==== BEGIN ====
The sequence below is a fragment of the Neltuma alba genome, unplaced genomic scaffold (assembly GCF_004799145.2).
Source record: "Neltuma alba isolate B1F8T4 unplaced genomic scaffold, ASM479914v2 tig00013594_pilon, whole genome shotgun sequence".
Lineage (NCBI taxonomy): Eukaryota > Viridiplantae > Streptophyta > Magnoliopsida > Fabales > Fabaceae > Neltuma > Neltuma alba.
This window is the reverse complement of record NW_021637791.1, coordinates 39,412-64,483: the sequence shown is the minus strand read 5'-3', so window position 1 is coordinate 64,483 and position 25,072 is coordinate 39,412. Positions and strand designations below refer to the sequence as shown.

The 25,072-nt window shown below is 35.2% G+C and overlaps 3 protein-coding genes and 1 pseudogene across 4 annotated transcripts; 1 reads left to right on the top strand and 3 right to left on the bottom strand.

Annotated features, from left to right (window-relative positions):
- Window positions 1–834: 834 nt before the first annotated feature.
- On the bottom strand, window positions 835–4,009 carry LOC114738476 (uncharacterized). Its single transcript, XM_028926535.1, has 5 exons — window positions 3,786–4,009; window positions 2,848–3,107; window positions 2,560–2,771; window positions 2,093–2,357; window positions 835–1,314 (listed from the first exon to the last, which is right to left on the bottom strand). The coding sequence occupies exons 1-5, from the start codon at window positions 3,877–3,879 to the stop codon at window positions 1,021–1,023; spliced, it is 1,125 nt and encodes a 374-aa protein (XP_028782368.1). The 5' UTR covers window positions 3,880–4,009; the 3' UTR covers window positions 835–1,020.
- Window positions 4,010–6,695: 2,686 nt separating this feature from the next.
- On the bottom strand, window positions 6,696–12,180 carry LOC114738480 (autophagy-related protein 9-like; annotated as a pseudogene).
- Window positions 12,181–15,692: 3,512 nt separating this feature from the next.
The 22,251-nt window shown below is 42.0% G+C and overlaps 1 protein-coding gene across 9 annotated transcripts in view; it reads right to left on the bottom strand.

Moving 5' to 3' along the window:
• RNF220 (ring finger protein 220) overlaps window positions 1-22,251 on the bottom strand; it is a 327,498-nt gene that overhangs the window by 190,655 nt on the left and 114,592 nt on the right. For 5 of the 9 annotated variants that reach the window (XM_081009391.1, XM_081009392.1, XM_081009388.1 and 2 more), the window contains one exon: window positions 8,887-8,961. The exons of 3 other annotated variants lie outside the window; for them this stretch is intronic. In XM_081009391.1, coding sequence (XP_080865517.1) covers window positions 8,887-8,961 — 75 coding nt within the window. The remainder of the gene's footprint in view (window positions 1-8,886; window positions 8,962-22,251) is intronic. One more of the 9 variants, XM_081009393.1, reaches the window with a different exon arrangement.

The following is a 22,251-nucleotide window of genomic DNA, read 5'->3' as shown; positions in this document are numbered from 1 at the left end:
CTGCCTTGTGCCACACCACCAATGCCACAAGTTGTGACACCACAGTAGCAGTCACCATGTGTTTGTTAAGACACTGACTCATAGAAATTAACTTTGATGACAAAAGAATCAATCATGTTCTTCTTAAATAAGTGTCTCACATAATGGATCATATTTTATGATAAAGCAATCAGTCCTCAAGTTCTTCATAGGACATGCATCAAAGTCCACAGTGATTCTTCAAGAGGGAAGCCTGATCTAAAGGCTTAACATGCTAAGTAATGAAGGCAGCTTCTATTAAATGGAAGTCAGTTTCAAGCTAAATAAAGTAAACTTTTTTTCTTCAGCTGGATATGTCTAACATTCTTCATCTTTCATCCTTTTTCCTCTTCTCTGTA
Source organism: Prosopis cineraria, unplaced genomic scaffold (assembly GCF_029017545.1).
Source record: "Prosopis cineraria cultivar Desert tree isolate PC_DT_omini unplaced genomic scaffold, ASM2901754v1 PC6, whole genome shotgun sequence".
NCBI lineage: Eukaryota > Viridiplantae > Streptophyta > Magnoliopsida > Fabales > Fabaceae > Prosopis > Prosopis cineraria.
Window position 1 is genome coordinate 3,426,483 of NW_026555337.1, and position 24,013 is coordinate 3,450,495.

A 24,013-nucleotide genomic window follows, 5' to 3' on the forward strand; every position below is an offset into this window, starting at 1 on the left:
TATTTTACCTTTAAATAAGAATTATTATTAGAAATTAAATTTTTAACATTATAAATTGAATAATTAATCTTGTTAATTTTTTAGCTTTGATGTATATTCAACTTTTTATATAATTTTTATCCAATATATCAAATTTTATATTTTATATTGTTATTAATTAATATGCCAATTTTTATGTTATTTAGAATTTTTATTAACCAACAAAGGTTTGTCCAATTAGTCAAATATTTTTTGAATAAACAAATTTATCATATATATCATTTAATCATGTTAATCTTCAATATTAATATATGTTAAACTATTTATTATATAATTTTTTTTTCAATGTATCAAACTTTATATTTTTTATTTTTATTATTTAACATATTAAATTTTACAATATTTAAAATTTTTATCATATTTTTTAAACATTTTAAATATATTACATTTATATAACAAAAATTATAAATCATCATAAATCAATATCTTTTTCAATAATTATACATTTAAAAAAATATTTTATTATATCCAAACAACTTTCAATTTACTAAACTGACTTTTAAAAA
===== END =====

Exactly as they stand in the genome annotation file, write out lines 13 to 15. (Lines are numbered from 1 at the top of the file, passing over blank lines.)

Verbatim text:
Moving 5' to 3' along the window:
• RNF220 (ring finger protein 220) overlaps window positions 1-22,251 on the bottom strand; it is a 327,498-nt gene that overhangs the window by 190,655 nt on the left and 114,592 nt on the right. For 5 of the 9 annotated variants that reach the window (XM_081009391.1, XM_081009392.1, XM_081009388.1 and 2 more), the window contains one exon: window positions 8,887-8,961. The exons of 3 other annotated variants lie outside the window; for them this stretch is intronic. In XM_081009391.1, coding sequence (XP_080865517.1) covers window positions 8,887-8,961 — 75 coding nt within the window. The remainder of the gene's footprint in view (window positions 1-8,886; window positions 8,962-22,251) is intronic. One more of the 9 variants, XM_081009393.1, reaches the window with a different exon arrangement.

The following is a 22,251-nucleotide window of genomic DNA, read 5'->3' as shown; positions in this document are numbered from 1 at the left end: